KiwiBuild could provide a launch pad for some major new competitors in the building industry and that could force costs down

KiwiBuild could provide a launch pad for some major new competitors in the building industry and that could force costs down

By Greg Ninness

The Government’s announcement that it's calling for expressions of interest from companies interested in setting up large scale prefabricated housing factories could herald the start of a major shake-up of New Zealand’s construction industry.

The key to the role prefabricated construction could play in the housing market lies in a figure Housing and Urban Development Minister Phil Twyford gave on Newshub Nation last weekend, when he said the international benchmark for prefabricated housing was a build cost of $1200 per square metre.

Based on Statistics NZ’s building consent figures, the average value of consents for new standalone houses issued throughout NZ in the first quarter of this year was $2088 per square metre. In Auckland it was $2128 per square metre.

For townhouses and home units it was $2194 per square metre nationally, and $2252 per square metre in Auckland.

If prefabricated homes could be produced for anywhere near the $1200 per square metre that Twyford mentioned, that could potentially bring construction costs down by around 40%.

So it’s no wonder the Government is keen to see some major investment in prefabricated construction happening here, when it is committed to providing 100,000 new affordable homes over the next 10 years.

The carrot the Government is dangling to attract the capital and expertise necessary to set up and run a major prefabrication operation is KiwiBuild.

“The Government will invite companies to express their interest in setting up or expanding off-site manufacturing factories to make KiwiBuild homes,” Twyford said in his statement announcing the call for expressions of interest.

That clearly ties prefabricated building plans to KiwiBuild and the likelihood is that anyone looking at establishing such a plant would have a substantial KiwiBuild contract signed and sealed before they went ahead and set it up.

Those contracts could potentially be huge.

If they were for 3000 KiwiBuild homes a year for five years, at a target price of $650,000 each, that would be $9.75 billion of building work in the prefabricated building company’s construction pipeline.

And KiwiBuild is aimed at being big enough for there to be more than one company getting its hands on a contract that size in return for setting up such a plant.

If such factories were producing 10,000 prefabricated homes a year between them, it would be equivalent to just under a third (31%) of all the new homes consented in this country in the 12 months to the end of April.

If 5000 of them were built in Auckland it would be equivalent to 43% of all the new homes consented in the region over the same period.

And the new plants would not be restricted to building homes for KiwiBuild.

If prefabricated manufacturers could supply KiwiBuild homes at more competitive prices than other building companies they would likely also be in a position to win supply contracts for Housing New Zealand and other social housing providers, and to bid for contracts with third party developers building homes for sale on the open market.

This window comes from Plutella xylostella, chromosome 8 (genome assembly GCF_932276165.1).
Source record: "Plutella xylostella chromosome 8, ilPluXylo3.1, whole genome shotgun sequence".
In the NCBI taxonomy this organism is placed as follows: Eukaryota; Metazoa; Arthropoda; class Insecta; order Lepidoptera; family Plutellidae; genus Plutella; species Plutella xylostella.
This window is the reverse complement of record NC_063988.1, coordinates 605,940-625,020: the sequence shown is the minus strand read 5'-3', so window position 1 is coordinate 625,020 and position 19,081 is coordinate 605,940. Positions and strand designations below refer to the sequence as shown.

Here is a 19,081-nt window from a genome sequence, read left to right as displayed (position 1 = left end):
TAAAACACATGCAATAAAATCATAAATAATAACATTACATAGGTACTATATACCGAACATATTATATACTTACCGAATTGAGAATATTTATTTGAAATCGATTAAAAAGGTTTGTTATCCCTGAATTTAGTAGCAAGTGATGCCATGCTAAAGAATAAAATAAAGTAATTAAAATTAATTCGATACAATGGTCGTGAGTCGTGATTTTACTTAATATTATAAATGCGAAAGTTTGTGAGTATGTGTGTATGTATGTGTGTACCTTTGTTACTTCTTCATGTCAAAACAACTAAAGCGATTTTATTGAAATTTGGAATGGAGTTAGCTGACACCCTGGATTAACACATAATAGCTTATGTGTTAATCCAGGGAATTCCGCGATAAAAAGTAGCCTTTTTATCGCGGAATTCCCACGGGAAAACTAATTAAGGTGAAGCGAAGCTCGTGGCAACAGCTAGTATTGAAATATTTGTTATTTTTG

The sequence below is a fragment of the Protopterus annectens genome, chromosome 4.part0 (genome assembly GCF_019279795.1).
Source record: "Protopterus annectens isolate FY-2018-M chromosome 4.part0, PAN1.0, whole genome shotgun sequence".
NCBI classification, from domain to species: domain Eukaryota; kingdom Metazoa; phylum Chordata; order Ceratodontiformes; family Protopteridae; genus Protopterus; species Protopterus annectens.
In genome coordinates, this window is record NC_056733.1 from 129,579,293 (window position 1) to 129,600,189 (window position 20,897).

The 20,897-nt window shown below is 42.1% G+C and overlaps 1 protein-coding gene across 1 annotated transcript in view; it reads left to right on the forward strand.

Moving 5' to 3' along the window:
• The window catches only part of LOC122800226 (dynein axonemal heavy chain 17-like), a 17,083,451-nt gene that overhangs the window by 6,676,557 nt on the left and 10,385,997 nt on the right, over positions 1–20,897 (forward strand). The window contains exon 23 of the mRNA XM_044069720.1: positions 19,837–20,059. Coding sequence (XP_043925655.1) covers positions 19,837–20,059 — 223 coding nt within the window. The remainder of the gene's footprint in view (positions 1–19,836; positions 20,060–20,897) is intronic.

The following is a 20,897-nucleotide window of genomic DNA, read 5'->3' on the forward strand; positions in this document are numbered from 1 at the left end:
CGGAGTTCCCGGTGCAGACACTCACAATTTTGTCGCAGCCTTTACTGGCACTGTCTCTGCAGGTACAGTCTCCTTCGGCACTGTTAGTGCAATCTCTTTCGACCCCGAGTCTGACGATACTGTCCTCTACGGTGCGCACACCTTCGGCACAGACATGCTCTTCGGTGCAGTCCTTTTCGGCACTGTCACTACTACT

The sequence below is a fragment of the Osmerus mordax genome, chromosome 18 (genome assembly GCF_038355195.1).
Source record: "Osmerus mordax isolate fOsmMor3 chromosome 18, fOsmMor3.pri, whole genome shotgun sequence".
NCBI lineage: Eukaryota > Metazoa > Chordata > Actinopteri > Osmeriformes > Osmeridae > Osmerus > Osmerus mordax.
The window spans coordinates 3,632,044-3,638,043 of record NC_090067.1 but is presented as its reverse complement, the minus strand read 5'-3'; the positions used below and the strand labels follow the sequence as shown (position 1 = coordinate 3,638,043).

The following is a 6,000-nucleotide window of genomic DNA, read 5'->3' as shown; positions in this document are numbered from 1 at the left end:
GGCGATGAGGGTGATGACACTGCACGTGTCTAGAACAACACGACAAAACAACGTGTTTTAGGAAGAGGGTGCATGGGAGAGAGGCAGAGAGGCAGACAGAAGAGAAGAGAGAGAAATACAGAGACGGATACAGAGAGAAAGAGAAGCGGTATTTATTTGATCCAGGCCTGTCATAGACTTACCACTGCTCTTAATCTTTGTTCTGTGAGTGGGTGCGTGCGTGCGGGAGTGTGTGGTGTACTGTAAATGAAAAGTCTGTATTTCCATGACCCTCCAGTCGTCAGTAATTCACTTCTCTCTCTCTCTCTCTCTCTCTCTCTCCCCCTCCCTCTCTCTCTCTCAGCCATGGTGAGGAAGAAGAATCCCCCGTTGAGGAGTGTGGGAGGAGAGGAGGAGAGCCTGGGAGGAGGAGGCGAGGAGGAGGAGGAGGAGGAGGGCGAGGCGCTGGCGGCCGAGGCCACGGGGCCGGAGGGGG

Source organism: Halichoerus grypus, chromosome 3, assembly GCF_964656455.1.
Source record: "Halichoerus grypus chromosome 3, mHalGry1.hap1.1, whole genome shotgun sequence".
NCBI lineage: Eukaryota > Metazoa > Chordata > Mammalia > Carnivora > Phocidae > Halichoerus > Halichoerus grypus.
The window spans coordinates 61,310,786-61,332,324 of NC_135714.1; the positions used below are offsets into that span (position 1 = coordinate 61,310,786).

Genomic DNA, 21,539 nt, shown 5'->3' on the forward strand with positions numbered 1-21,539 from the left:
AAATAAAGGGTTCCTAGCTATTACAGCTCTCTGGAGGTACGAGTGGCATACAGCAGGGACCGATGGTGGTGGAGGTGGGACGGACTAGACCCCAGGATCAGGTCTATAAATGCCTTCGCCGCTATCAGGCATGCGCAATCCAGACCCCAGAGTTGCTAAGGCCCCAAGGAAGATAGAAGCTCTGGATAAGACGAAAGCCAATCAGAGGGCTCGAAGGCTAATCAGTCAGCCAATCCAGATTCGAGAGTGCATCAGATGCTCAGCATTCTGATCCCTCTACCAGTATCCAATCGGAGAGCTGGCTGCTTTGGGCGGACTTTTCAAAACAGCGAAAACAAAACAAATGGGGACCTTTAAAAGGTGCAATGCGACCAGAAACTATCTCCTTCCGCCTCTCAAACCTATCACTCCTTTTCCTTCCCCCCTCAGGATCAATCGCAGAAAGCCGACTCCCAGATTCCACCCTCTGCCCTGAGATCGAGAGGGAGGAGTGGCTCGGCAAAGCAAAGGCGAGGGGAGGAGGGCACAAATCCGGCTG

The scale of what could be involved is sufficiently large to cause a major shake-up of the construction industry that could affect both building companies and their suppliers.

Unless they were operating in a niche segment of the market, building companies would probably need to scale up to be able to achieve the sort of efficiencies that would enable them to compete with the prefabrication companies that launched off the KiwiBuild platform.

And building at scale requires access to capital, so it’s likely the big companies would get bigger and many of the smaller players could find themselves being priced out of the market and left to wither on the vine.

Timing-wise it's likely to be around the middle of next year before we see ribbons being cut for new prefabrication factories, which roughly coincides with the time that the Government's new Urban Development Authority, which will eventually oversee KiwiBuild, should be up an running.

That could mark a turning of the tide for the building industry, and as we know, when the tide goes out suddenly, it can be a sign that a tsunami's on the way.

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This prefabrication stuff just looks like a great idea. It would surely be a really positive thing. The days of tradies trekking across Auckland every day building a house from scratch should be long gone. And prefab factories will allow greater automation, quality control and (probably) lower barriers to entry for the people staffing the factory, who may not need to be fully qualified builders but could be more like specialised factory staff or machine operators.

Agreed. There are significant upsides to this deal if executed well.
Prefab makes construction more capital-intensive by reducing reliance on labour inputs, improving turnaround time and cutting costs dramatically.
Plus a renewed pace of construction will improve the health of the overall economy by downsizing our infrastructure backlog, easing housing inflation and increasing demand for affiliated goods and services e.g. engineering consultation, financial services, logistics, automotive, building materials etc.


Yes. When I want a car I don't hire an automotive architect and registered master car builder to build one. I have a look around, slam a few doors, and then buy the one I like most within my budget.

This demonstrates another issue however, along with development of kit sets houses and freeing up land for development they will also need to substantially reform the legal framework to facilitate new building processes.